Treatment of MCD is not standardized. The optimal therapeutic approach is unknown. Diverse treatments are used, often in combination. MCD is too widespread to remove all affected nodes with surgery. Several types of treatment have been successful in some patients. Corticosteroid was used with amelioration of symptoms, but the effect is generally temporary with recurrence of symptoms likely on tapering or discontinuation of treatment [12]. In some cases, steroids alone can be sufficient for remission even though the treatment must often be prolonged [3]. In many cases, chemotherapy was used successfully in the symptomatic patients [3, 4]. Regimens against Hodgkin lymphoma are the most commonly used. These regimens use CVAD (cyclophosphamide, vincristine, doxorubicin, and dexamethasone) or CHOP (cyclophosphamide, doxorubicin, vincristine, and prednisolone). Radiation is sometimes used, but its role is uncertain except in localized form [13]. Adults with MCD have been successfully treated with agents including anti-IL-6 receptor antibody (tocilizumab), interferon-α, rituximab, and antivirals [1, 3, 4, 12]. Other treatments such as intravenous immunoglobulin, plasmapheresis, targeted agents (thalidomide and bortezomib), and autologous hematopoietic stem-cell transplantation have been used sporadically [4, 12]. In our case, we initially administered corticosteroids, but due to insufficient response, we gave the patient chemotherapy which allowed a good improvement with a regression of the size of the mass that was removed by surgery.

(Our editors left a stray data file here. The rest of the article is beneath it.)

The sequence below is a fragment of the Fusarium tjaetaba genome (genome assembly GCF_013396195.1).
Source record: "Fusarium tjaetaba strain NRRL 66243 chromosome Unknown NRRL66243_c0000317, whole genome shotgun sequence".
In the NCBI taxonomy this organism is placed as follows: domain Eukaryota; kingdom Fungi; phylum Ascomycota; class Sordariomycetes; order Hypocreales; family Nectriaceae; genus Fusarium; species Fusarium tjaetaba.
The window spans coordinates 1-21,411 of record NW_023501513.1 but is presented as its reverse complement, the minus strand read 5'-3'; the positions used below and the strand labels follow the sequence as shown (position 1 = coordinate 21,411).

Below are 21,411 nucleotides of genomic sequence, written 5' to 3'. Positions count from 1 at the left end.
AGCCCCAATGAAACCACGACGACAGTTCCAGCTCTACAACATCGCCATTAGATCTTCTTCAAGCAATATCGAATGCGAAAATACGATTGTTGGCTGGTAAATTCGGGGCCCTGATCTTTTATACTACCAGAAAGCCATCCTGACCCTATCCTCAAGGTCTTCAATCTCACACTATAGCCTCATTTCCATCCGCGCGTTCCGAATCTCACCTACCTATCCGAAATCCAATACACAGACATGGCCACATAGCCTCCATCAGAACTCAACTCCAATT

In MCD, despite treatment, the prognosis remains uncertain. The majority of children survive with persistence of disease. Death is either caused by infections or by the development of malignancy. About 20% of people with MCD develop lymphoma that usually grows fast and is hard to treat [3, 4, 12].

4. Conclusion

Pediatric MCD is a very rare benign lymphoproliferative disorder characterised by angiofollicular lymph-node hyperplasia. This affection is characterised by peripheral lymphadenopathy with manifestations of multisystem involvement and laboratory markers of inflammation. However, the diagnosis can be difficult because of the lack of clinical and radiological specificity. It is suggested by clinical presentation and confirmed by histology. The occurrence of chronic diarrhea as the only initial presenting symptom is atypical and can cause a delay diagnosis. MCD should be borne in mind in the differential diagnosis of patients with chronic diarrhea.

Conflict of Interests

The authors declare that there is no conflict of interests regarding the publication of this paper.

Acknowledgments

The authors would like to thank Pr Meryem BOUBBOU, radiologist, Pr Fouad Kettani, pathologist, Pr Saadia Zafad, hematologist-oncologist, and Pr Youssef BOUABDALLAH, pediatric surgeon, for their help in the management of this patient.